“But since I’m a bitch, beware my fangs”
Any production of The Merchant of Venice has to contend with the difficulties inherent in Shakespeare’s play with its virulent anti-Semitism and so adaptors sometimes take radical steps to try and make it more palatable for modern audiences or to at least locate it in a more acceptable dramatic framework. Carol Allen’s adaptation of the piece for McFarland Ray Productions singularly fails on both counts though, a brutally misconceived interpretation which is frequently baffling in its intent and bewildering in its execution.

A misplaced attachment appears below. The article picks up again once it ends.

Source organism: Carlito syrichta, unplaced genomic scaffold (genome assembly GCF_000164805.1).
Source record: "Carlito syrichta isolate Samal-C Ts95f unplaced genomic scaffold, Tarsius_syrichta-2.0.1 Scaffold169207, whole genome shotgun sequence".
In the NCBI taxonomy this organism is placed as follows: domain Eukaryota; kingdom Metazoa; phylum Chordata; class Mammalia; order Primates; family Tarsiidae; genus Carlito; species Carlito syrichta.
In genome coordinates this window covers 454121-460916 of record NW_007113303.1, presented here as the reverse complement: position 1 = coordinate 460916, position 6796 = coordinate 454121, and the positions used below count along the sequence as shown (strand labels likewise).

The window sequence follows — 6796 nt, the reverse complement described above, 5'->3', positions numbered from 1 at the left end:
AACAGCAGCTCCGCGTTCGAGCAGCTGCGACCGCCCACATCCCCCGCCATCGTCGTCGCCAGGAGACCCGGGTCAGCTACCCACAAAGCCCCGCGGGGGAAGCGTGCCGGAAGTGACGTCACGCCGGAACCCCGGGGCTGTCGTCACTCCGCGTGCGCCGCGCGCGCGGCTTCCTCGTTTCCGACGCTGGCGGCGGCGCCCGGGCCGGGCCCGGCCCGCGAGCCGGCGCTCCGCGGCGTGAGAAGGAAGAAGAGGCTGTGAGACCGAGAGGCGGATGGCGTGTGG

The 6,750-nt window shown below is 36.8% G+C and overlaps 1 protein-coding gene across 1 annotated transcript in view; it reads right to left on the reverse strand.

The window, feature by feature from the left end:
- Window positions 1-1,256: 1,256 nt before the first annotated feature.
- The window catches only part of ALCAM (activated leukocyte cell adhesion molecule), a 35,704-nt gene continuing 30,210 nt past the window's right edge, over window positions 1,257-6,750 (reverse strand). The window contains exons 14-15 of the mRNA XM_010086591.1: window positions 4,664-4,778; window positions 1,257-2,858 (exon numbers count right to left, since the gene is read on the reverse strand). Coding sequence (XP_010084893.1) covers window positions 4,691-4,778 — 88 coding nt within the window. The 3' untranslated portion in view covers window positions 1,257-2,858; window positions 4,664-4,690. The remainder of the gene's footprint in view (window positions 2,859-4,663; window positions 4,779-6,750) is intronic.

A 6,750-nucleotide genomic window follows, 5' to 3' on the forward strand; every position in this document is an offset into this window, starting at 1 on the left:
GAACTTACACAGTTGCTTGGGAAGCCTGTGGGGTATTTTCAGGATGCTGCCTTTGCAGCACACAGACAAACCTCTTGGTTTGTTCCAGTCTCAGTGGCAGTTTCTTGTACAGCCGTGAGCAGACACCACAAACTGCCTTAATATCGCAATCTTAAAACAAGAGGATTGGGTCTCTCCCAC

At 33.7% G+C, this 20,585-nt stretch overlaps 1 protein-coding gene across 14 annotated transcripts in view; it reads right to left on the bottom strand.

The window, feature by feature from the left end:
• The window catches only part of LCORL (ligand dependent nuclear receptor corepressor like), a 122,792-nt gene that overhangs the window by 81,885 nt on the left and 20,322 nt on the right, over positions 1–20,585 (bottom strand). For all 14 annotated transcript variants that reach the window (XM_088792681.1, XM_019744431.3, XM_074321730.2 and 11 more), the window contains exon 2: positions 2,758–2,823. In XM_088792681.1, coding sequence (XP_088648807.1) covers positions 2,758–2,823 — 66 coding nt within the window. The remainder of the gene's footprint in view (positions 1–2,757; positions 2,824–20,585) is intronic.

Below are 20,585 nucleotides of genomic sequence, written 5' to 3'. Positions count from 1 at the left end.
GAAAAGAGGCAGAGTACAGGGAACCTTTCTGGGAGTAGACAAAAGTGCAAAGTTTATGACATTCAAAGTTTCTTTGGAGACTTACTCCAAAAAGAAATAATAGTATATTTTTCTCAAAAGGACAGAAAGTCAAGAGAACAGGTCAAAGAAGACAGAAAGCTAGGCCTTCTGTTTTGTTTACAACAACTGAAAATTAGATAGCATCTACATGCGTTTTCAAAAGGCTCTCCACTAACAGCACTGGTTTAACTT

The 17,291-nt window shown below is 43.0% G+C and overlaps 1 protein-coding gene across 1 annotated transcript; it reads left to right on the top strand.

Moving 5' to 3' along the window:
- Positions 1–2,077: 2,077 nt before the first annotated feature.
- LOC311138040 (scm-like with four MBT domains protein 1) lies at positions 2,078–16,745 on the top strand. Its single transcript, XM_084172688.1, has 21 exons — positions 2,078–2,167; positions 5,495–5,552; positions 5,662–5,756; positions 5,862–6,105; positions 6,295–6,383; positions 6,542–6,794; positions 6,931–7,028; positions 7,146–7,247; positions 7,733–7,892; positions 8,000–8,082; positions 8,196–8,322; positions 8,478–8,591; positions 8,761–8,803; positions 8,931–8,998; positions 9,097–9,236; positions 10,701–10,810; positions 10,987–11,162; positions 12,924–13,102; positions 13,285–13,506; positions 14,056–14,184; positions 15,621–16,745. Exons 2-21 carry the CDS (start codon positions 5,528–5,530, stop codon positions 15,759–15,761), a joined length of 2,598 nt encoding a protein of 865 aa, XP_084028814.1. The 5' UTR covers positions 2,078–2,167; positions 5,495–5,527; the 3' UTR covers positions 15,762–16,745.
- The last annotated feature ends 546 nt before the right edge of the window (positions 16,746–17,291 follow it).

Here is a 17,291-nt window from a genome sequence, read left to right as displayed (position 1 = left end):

In this version, Shylock becomes Sara Sherman, Antonio is a closeted practising Muslim, Portia hails from an Indian-born family and Antonio’s various followers are a melting pot of ethnicities and sexualities. So far so multicultural, but it just makes the intolerance shown towards Sara that much more inexplicable and combined with the fact she’s now a woman, the shadow of misogyny hangs horribly over the whole production (the text is liberally sprinkled with references to that ‘bitch’) – quite why this version of Venice is so schizophrenically unforgiving is unclear. Continue reading “Review: The 21st Century Merchant of Venice, Drayton Arms”